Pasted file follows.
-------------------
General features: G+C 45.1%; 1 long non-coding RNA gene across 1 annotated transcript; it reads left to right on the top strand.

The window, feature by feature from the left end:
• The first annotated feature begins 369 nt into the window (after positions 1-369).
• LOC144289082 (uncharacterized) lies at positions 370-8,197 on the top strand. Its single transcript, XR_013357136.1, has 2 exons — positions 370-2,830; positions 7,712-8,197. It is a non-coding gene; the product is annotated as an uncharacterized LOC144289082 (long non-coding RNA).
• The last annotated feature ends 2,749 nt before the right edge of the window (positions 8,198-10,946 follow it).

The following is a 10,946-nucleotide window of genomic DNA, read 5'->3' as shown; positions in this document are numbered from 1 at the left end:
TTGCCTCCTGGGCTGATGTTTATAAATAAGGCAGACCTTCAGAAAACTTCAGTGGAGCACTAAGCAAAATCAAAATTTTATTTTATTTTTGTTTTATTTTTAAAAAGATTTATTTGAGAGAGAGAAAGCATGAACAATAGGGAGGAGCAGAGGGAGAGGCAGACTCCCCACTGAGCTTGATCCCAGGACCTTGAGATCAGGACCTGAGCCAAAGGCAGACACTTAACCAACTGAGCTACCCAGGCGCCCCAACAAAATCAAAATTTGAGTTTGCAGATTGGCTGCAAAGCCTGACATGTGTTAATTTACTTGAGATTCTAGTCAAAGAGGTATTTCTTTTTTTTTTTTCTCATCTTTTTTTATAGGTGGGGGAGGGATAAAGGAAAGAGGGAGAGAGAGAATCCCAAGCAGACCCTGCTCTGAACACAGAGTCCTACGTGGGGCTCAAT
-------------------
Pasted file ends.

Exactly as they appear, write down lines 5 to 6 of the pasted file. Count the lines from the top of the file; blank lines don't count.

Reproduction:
• The last annotated feature ends 2,749 nt before the right edge of the window (positions 8,198-10,946 follow it).

The following is a 10,946-nucleotide window of genomic DNA, read 5'->3' as shown; positions in this document are numbered from 1 at the left end: